Television networks have no control over who shows up to each Games, yet they do have a say in how the events are presented. At the Tokyo Games, NBC’s Peacock streaming service launched an experimental new program with Snoop Dogg and Kevin Hart to revitalize interest in watching the Olympics. Their novelty show, appropriately called “Olympic Highlights with Kevin Hart and Snoop Dogg,” was a program that never fully escaped from the gimmick of its own premise. Relying upon a simple format, the show entailed the two discussing a given day of competition with a distinctly laid-back and jocular perspective. Unfortunately for Hart and Snoop, the Olympics rarely offer the kind of over-the-top, outlandish content that suits their personalities and chemistry.

The show was at its funniest when the ignorance of the hosts leaked out, like when the two desperately tried to offer substantive commentary over clips of trampolining. Throughout most of the show’s duration, the hosts didn’t tap into their own creative talents to bolster their discussion, instead attempting to fabricate situational humor from a subject matter that was not rife with comedy. There was only one Olympics show in which equestrian dressage was said to be “gangster as a motherf—er,” and while that might be enough to make it noteworthy, there is more to compelling television than quotable lines. Ultimately, NBC’s gamble failed to create a market alternative to standard Olympic coverage and Hart and Snoop’s show will likely be forgotten.

The Olympic cauldron in Tokyo has now been extinguished for almost two weeks, and while this typically signals the beginning of a long wait until the world descends upon a new city, the next Olympics are already fast approaching. Given the delay of the 2020 Games, the 2022 Beijing Winter Olympics are a mere five and a half months away. Beijing is already planning on an intensely regulated bubble to contain COVID-19, and it is likely that the circumstances of the global pandemic will prevent members of the public from attending.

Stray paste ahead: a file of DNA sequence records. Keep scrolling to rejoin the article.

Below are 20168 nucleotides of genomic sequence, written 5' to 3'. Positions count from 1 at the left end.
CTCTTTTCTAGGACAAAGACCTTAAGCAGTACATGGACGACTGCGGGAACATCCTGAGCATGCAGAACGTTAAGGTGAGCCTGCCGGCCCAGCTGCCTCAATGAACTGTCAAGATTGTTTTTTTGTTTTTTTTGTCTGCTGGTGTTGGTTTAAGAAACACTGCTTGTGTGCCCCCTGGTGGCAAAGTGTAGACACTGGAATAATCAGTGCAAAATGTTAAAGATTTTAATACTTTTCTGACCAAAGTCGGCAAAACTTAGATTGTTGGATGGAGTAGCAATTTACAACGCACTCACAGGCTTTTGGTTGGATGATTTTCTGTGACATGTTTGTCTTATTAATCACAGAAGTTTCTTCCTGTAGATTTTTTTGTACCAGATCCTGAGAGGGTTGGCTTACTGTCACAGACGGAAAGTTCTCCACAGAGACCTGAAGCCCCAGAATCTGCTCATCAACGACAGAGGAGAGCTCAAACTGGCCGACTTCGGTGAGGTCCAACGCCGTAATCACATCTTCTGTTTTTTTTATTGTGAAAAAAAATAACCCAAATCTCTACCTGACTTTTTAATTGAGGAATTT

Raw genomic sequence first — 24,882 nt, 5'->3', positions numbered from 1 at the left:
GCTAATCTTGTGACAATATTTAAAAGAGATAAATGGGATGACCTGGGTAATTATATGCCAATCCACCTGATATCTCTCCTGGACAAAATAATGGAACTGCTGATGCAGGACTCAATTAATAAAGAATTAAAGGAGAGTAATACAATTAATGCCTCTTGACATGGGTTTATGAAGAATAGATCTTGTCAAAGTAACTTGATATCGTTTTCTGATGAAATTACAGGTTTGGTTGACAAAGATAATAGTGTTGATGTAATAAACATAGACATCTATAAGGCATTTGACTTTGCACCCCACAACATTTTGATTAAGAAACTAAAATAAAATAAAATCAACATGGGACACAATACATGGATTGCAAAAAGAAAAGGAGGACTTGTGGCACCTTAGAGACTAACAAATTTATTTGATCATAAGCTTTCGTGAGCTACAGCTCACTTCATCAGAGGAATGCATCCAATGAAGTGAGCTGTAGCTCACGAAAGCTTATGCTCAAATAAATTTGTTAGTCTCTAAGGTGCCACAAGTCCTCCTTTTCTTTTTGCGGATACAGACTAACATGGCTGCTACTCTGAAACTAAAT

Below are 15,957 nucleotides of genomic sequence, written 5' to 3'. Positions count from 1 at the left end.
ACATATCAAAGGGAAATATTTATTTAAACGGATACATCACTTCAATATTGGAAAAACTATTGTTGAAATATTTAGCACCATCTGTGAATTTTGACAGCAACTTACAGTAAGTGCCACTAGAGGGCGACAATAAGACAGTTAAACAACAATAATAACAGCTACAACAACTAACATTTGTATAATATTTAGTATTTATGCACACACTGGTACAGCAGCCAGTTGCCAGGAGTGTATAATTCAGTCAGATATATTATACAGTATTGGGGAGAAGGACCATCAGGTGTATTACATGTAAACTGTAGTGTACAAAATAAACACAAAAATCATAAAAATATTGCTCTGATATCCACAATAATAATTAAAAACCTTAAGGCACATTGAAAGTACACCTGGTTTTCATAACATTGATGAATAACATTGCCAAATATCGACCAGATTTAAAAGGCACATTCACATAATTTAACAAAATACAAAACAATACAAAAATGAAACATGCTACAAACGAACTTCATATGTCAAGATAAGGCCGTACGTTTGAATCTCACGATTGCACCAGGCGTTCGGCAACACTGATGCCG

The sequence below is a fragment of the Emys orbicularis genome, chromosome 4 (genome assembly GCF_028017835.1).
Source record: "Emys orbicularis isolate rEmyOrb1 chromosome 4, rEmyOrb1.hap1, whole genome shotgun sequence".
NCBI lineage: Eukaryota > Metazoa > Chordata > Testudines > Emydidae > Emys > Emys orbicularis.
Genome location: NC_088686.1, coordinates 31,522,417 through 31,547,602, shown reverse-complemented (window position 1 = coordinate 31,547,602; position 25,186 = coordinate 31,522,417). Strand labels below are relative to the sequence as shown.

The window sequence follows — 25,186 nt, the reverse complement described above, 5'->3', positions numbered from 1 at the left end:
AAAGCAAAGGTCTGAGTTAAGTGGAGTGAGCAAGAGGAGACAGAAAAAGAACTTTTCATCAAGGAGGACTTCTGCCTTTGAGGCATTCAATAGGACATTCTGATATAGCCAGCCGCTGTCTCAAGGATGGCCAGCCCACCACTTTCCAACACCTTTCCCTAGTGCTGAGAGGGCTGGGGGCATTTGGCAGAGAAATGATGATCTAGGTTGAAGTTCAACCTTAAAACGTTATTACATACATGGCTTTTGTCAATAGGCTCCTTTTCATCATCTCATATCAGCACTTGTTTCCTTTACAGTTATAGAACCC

Participating nations also face the ethical dilemma of being hosted by a nation that is actively infringing on the rights of its Uyghur population and calls for boycotts have already begun. Both factors complicate NBC’s upcoming coverage of the Games, but the unique circumstances of Beijing are just the tip of the iceberg.

The difficulty for any network aiming to promote and broadcast the Olympics is that the core formula of each Games has remained unchanged for decades. The oppressively serious atmosphere that surrounds the events will always pose an inherent obstacle to their watchability. Televised broadcasts of the Games are a lifeline for the tradition’s public image, and NBC needs to reinvent its approach to ensure that the Olympic rings continue to be respected as an exciting representation of global sportsmanship.

Niall Calvert, Wesleyan University

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Niall Calvert

Wesleyan University

Niall Calvert is a resident of Maine and prospective government major at Wesleyan University, where he is a leader of the Outing Club and a middle school tutor. His interests include cycling and jazz.